Becker was the first teacher in the school district to receive the Milken Educator, which she was given in 2003. And now, 13 years later, a second Mitchell educator can claim the same title.

Becker has been working closely with Christensen in the past year-and-a-half working on curriculum review, and she’s been impressed by her enthusiasm and dedication to the school.

As a previous recipient of the award, Becker is thrilled to see another Mitchell educator win the title and is excited to see the opportunities that await Christensen.

All of the South Dakota recipients of the Milken Educator Award seem to have one trait in common, according to Schopp: humility.

This is one of Schopp’s favorite events of the year, delivering the news that a South Dakota educator will be honored with a national award.

“The humility is so grounded in who they are,” Schopp said of the Milken recipients. “It speaks to why they are so passionate about the profession and I think that comes out very, very clearly …  It’s not about the job, it’s about the kids. Every time I’ve talked to them that’s a very clear message for them.”

Longfellow Principal Lisa Heckenlaible was tasked with forming a “mock assembly,” as she called it, and keeping the award a secret, which she said was hard in a place like Longfellow Elementary, where everyone is a family.

“When Amanda said she gives credit to the Longfellow family, we are a true family here,” Heckenlaible said. “Everybody is there to help each other, to lend materials, to lend curriculum to lend an idea,” Heckenlaible said. “But everyone just works as a solid team to help each other and that includes our students and our parents.”

Christensen was inspired to be a teacher by one of her own high school teachers who was always there for her. And she wanted to do that for others.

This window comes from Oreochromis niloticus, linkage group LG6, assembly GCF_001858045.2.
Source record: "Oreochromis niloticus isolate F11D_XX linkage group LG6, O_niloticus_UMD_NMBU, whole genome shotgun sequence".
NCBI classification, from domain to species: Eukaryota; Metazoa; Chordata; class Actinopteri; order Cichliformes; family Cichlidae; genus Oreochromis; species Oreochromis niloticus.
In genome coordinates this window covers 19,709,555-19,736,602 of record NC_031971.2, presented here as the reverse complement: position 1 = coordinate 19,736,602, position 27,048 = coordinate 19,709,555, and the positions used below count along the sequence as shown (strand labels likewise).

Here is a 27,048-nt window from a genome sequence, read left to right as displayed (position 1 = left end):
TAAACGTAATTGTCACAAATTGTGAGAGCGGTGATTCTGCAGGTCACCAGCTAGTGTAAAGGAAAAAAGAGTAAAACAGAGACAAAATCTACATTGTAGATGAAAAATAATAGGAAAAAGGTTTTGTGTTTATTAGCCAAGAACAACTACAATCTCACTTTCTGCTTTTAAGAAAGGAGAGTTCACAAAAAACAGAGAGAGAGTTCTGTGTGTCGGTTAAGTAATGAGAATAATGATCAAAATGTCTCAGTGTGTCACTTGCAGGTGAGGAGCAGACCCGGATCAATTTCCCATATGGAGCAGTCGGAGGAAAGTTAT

So, she graduated from Mount Vernon High School in 2007, then obtained a bachelor’s degree in 2011 from Augustana University. In 2014, she received her master’s degree from Augustana.

Shortly after that she was in her first teaching gig. Throughout her six years of teaching, Christensen said her favorite part of it all has been the students.

“I just want to give my kids every opportunity that they have available and whatever I can do to help grow and expand their learning,” Christensen said. “I’m in — whatever it takes.”

Christensen can do whatever she wants with the $25,000 she received. She has no concrete plans right now, but she said a trip to Disney World with her family might be a part of it. Other than that, the rest will go straight to savings, she said.

With the award, Christensen will attend a Milken Educator Forum this spring in New Orleans, where she will have the opportunity to network with other educators and speak with state and federal officials about education.

But for now, Christensen is going to focus on being the best teacher she can be.

“It makes me feel humble,” Christensen said. “ ... I learn from everyone in this district. I still feel like I’m so new and there’s so much to learn yet.”